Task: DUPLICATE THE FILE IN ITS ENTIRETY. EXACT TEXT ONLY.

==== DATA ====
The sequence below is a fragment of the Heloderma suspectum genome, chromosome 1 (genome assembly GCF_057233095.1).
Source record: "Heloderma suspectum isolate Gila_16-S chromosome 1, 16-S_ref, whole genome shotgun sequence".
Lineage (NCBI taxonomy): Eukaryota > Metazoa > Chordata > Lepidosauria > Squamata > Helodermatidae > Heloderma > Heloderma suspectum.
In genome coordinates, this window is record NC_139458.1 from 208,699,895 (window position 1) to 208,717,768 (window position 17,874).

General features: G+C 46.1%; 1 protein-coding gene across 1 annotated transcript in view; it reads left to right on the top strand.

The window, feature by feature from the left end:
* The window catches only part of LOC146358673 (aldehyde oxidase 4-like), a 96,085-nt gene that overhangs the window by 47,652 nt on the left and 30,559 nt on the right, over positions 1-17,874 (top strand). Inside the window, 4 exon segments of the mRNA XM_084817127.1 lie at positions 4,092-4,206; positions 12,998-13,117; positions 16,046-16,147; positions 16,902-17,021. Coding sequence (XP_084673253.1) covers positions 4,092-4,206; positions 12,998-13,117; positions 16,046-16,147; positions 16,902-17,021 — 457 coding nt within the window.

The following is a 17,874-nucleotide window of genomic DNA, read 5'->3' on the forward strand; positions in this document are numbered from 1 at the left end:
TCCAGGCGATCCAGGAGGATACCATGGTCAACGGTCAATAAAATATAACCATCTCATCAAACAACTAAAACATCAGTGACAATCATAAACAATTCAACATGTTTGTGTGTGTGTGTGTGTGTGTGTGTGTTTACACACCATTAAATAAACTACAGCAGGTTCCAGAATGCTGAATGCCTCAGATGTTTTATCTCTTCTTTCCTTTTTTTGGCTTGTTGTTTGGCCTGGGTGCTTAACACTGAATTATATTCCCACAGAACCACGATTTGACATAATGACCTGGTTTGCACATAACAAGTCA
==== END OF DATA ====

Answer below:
The sequence below is a fragment of the Heloderma suspectum genome, chromosome 1 (genome assembly GCF_057233095.1).
Source record: "Heloderma suspectum isolate Gila_16-S chromosome 1, 16-S_ref, whole genome shotgun sequence".
Lineage (NCBI taxonomy): Eukaryota > Metazoa > Chordata > Lepidosauria > Squamata > Helodermatidae > Heloderma > Heloderma suspectum.
In genome coordinates, this window is record NC_139458.1 from 208,699,895 (window position 1) to 208,717,768 (window position 17,874).

General features: G+C 46.1%; 1 protein-coding gene across 1 annotated transcript in view; it reads left to right on the top strand.

The window, feature by feature from the left end:
* The window catches only part of LOC146358673 (aldehyde oxidase 4-like), a 96,085-nt gene that overhangs the window by 47,652 nt on the left and 30,559 nt on the right, over positions 1-17,874 (top strand). Inside the window, 4 exon segments of the mRNA XM_084817127.1 lie at positions 4,092-4,206; positions 12,998-13,117; positions 16,046-16,147; positions 16,902-17,021. Coding sequence (XP_084673253.1) covers positions 4,092-4,206; positions 12,998-13,117; positions 16,046-16,147; positions 16,902-17,021 — 457 coding nt within the window.

The following is a 17,874-nucleotide window of genomic DNA, read 5'->3' on the forward strand; positions in this document are numbered from 1 at the left end:
TCCAGGCGATCCAGGAGGATACCATGGTCAACGGTCAATAAAATATAACCATCTCATCAAACAACTAAAACATCAGTGACAATCATAAACAATTCAACATGTTTGTGTGTGTGTGTGTGTGTGTGTGTGTTTACACACCATTAAATAAACTACAGCAGGTTCCAGAATGCTGAATGCCTCAGATGTTTTATCTCTTCTTTCCTTTTTTTGGCTTGTTGTTTGGCCTGGGTGCTTAACACTGAATTATATTCCCACAGAACCACGATTTGACATAATGACCTGGTTTGCACATAACAAGTCA